The scene that met my eyes was typical. A few students working on their essays. Penny still contemplating her reflection. Nathan apparently asleep, his head resting on crossed arms. In the row next to the window, Margaret fanned herself with a magazine.

Again, nothing had happened. But in the stifling room, my arms were frozen, my icy hands shaking. If I tried to stand, I’d be unsteady.

How many times did this macabre scenario have to repeat itself before I learned my lesson? I was the only one who had heard the sound of gunfire.

But I could smell smoke lingering on the air, along with the gunshot’s echo. Yes. Smoke. There was no mistaking that acrid odor.

Obviously I was past the point of no return.

“What’s wrong, Mrs. Ferguson?” Penny asked.

I realized I was staring at her. Abruptly I pulled myself back to reality.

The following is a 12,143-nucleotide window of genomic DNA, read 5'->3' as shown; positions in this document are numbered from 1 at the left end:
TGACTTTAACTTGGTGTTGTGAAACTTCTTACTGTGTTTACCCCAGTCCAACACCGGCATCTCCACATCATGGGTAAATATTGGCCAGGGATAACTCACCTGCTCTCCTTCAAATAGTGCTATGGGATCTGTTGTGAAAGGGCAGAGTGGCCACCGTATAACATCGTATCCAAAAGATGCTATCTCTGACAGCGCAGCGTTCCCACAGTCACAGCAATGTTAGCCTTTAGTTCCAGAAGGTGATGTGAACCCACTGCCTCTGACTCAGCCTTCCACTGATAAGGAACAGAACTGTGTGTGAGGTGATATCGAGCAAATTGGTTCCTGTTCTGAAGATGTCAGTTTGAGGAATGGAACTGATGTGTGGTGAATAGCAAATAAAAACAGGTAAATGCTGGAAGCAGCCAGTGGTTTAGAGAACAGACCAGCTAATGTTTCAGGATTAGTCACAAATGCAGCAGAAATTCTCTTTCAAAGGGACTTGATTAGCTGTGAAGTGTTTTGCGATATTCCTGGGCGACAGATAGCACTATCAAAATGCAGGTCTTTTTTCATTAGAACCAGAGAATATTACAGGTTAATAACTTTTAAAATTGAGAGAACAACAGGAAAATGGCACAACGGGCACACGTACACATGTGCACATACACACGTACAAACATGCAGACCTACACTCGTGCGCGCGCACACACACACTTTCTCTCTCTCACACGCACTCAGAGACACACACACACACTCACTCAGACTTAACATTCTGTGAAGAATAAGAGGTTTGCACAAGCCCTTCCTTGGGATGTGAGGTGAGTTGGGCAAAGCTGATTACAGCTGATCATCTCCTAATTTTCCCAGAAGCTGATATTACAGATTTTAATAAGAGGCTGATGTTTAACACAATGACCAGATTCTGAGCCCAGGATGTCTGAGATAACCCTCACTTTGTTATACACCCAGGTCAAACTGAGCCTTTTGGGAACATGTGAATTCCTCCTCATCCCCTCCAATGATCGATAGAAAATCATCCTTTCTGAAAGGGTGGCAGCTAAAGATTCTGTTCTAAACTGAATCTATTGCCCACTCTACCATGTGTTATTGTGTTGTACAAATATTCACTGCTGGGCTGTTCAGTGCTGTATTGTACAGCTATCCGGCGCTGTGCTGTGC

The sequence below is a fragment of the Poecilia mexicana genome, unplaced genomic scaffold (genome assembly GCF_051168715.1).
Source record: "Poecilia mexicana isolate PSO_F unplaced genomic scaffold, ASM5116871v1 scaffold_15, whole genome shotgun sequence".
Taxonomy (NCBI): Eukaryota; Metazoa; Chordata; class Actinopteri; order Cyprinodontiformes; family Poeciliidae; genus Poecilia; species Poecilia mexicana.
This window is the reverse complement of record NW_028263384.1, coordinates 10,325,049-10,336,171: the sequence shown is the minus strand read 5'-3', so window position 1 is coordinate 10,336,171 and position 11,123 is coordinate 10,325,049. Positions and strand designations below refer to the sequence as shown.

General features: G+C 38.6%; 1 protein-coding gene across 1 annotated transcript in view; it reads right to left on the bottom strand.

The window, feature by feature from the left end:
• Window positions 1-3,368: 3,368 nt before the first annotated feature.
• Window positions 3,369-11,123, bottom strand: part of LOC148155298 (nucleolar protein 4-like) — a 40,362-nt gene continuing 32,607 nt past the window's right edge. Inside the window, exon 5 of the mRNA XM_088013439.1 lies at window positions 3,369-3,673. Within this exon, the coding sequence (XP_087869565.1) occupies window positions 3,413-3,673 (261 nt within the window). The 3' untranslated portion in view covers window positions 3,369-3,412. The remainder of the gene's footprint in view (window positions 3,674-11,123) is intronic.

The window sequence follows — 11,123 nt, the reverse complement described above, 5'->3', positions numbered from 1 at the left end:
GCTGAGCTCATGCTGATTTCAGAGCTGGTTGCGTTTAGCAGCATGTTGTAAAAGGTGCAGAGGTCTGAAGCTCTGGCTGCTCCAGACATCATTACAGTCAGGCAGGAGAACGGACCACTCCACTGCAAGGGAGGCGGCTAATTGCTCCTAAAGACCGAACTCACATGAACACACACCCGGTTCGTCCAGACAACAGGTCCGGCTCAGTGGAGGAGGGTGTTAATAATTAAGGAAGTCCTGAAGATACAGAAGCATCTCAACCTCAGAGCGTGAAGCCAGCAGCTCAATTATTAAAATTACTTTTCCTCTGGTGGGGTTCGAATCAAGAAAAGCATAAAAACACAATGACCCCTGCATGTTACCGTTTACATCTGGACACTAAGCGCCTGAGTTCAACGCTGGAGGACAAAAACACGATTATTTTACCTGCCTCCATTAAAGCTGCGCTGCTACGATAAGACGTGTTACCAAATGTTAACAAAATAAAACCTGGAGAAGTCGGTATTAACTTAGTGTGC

Penny whisked the compact out of sight and opened her book.

“Nothing,” I said and attempted a smile. “It’s just the heat.”



Matthew Malekos with Dennis Nilsen

The Most Toys

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He returned to the body. He contemplated his options as he towel-dried the remaining water from the corpse’s skin. It was almost dark outside and he could feel the cold of the night starting to creep up the spiral staircase. It would be much more difficult to dress the body than it had been to undress it. This was where his little pantomime would really come to life. He walked to the side of the stage and pulled a lever. The silent room grew loud with the mechanical lift and bounce of a number of contraptions and devices. He watched as a metallic structure supported by cabling emerged from under the base of the stage. It leveled itself out as it expanded to a height of six feet, each end almost touching the inner edge of the two exterior walls. His excitement grew as he studied the structure.

Fixed along its length were the dead bodies of five adults, all carefully preserved.



Coming Next Month


Never Say Goodbye by Mary Jean Kelso

Peace on Earth by Paddy Bostock

Whisper of the Ozarks by Ed Koonce